Eagles feed baby hawk, because parenthood makes you crazy
Sometime in late May, a pair of bald eagles in British Columbia’s Shoal Harbour Migratory Bird Sanctuary snatched up two redtailed hawk chicks and took them back to their nest. One of those hawklets became a meal. The other became a legend.
Some act of fate stayed the eagles’ talons that day. Perhaps the way the hawklet yelped for food, or the curve of its beak, triggered some instinct in the adult eagles, flipping a switch from murder to nurture. Instead of tearing the hawklet into strips for their three offspring in the nest, the parents began feeding the newcomer.
The hawklet now weighs about two pounds, about a sixth as much as his eaglet nest mates, said David Hancock, a raptor biologist with the Hancock Wildlife Foundation who has been observing this saga. And yet when the adults bring food back to the nest, Hancock said, the little dynamo takes total command.
“I mean he’s got such spunk, you can’t help but admire him,” said Hancock. “So much gumption!”
Last week, the hawklet — whom some have taken to calling Spunky — left the nest for the first time and flew about 200 yards to another stand of trees. Good riddance, the eaglet trio probably thought. But the joke was on them.
Hancock says that adult eagles typically stop bringing food back to the nest once their young start to fly. It’s thought that this helps motivate the fledglings to stop freeloading and strike out on their own. Just one problem: Unlike Spunky, the baby eagles cannot yet fly.
A day after Spunky left the nest, the eaglets had been complaining so vociferously and for so long that the adult eagles gave in and brought a fish. And at precisely this moment, the hawklet returned from his night out and hopped onto the biggest scrap of sushi. The hawklet then covered the entire meal with his wings, a behavior known as mantling, which hawks employ to hide their kills from other birds. Barred from the fish they surely thought would be theirs, Hancock said, the eaglets sat inches away from their adoptive sibling, staring in disbelief as this runt continued to get the best of them.
“He literally pushed the big guys out of the way,” Hancock said.
Spunky ate and ate until, Hancock said, his crop was so full that he could hardly stand. And there he sat, in the same position, for several hours.
This audacious hawklet among eagles is an unusual sight, but it makes sense through the lens of evolution.
“The fact that the eagles are feeding it is actually not surprising,” said Christina Riehl, a biologist at Princeton University. “Natural selection has favored parental care in birds over millions of years. And most birds feed their young.”
“There’s no reason that bald eagles should have evolved to recognize their own babies,” Riehl said, “because 999 times out of a 1,000, what’s in a bald eagle nest is a baby bald eagle.”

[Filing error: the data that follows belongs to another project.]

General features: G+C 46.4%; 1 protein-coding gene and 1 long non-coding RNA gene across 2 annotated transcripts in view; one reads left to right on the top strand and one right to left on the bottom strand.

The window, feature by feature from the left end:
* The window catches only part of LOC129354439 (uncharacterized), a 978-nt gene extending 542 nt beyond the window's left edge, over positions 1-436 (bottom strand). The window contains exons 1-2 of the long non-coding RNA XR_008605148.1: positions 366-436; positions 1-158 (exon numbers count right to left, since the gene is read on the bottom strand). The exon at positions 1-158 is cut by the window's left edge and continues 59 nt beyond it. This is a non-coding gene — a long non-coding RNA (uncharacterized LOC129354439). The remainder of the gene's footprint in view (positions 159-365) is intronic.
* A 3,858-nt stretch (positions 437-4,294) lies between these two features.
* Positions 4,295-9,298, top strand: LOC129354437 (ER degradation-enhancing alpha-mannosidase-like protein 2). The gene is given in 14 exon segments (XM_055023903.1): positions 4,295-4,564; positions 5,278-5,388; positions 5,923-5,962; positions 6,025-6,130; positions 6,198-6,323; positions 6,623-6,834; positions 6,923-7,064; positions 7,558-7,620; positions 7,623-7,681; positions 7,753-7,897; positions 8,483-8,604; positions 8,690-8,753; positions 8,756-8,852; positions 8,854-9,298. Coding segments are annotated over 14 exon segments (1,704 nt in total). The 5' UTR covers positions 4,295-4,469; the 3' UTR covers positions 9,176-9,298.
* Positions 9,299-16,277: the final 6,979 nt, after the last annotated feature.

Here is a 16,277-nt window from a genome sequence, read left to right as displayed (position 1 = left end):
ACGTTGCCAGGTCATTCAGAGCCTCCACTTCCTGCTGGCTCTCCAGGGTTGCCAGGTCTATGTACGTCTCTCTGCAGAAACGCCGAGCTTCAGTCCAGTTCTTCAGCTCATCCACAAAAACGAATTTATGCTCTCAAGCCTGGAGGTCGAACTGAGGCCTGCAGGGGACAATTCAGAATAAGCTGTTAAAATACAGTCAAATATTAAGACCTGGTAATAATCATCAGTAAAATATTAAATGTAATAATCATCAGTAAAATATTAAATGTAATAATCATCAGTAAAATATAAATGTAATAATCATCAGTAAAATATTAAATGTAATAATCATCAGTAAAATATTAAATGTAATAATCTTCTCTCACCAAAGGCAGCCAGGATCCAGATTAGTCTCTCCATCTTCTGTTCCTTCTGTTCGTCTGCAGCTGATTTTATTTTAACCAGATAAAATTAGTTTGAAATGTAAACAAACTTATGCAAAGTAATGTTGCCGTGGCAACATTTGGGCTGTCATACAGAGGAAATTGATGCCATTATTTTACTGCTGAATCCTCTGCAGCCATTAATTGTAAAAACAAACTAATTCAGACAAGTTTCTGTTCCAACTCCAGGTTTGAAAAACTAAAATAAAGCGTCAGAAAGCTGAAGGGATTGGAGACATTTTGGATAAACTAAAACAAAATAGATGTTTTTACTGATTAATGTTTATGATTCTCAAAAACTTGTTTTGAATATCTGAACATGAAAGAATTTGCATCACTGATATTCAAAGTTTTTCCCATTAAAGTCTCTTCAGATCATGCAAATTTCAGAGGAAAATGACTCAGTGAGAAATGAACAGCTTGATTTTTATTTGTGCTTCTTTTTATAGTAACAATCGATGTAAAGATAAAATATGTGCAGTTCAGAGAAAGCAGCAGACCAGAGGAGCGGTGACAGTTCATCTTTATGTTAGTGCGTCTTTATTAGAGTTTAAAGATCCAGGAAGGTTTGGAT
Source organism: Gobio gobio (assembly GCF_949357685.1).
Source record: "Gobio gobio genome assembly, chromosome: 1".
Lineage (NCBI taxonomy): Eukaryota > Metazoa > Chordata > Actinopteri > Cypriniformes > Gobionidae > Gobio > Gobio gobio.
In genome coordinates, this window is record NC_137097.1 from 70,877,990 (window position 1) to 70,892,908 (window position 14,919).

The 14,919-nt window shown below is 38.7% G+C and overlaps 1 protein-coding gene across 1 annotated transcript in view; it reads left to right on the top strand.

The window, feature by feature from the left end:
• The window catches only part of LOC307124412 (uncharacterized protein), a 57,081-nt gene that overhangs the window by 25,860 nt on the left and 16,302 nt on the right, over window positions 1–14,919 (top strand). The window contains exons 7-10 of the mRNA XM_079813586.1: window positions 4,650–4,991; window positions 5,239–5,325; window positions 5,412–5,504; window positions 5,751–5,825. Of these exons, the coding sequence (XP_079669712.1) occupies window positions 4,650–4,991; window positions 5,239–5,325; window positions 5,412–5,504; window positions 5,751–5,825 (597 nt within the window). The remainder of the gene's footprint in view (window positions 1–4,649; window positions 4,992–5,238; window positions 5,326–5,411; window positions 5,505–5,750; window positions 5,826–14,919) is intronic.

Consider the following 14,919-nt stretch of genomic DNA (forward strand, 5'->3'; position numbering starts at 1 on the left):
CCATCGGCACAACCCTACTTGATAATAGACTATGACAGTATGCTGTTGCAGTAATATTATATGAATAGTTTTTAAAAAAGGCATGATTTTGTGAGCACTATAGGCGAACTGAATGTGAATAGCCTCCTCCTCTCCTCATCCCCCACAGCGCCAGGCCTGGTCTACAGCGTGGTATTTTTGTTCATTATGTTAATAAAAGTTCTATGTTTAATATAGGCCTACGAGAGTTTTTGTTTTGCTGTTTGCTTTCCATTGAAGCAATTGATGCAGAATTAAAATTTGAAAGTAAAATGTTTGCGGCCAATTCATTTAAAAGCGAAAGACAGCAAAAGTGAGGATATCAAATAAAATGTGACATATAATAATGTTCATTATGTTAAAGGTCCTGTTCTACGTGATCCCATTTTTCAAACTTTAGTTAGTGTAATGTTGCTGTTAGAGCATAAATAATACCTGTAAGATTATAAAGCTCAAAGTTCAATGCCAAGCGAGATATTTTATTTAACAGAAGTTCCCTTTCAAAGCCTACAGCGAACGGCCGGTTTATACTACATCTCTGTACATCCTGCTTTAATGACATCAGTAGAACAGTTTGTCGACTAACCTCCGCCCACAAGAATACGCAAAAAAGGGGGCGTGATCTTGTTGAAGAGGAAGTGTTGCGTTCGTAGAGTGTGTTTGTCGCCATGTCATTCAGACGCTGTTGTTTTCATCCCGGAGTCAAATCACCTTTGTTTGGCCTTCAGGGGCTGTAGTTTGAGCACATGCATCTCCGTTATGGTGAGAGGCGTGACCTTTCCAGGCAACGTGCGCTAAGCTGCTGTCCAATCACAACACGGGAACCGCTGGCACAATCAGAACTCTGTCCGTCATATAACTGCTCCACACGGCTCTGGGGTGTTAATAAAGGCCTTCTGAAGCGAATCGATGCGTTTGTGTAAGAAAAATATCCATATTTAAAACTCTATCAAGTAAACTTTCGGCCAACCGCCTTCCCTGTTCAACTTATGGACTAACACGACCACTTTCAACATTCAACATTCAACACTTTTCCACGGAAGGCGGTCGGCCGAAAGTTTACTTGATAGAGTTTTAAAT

This means that the bald eagle pair in British Columbia has neither taken pity on Spunky nor fallen in love. To them, he’s just another gaping mouth to feed, and one thing birds have evolved to do really well is stuff food into gaping mouths.
In fact, this isn’t the first case of a red-tailed hawk being raised by bald eagles. Spunky is the third Hancock has seen. The real question is what happens next.
Birds such as eagles and hawks, species that invest a lot of time and energy in parental care, benefit more from experience-based learning. And this could lead to the hawklet’s ruin.
For starters, hawks tend to hunt mice and voles, while eagles favor fish and roadkill. This means that Spunky may find himself trying to be an eagle with the tools of a hawk.
But the bigger issue on Hancock’s mind is that the hawklet has made it this far by bullying his eaglet siblings — which, he noted, seem much more submissive than other eaglets he has observed. If the hawklet goes out into the world thinking he can dominate eagles many times his size, the story might come to a close rather quickly.
“I think he’s been learning some bad things for the future,” Hancock said.
And if he survives long enough to reach sexual maturity? Spunky is a red-tailed hawk who hasn’t seen another of his kind since his sibling was converted into lunch before his very eyes a few weeks back. Scientists who rehabilitate raptors usually use puppets to feed them, to prevent the highly impressionable birds from imprinting on humans. At this point, we have to consider the possibility that Spunky believes himself to be a bald eagle.
A young red-tailed hawk living in a bald eagle nest is fed by one of the parents of three resident eaglets, in Sidney, British Columbia.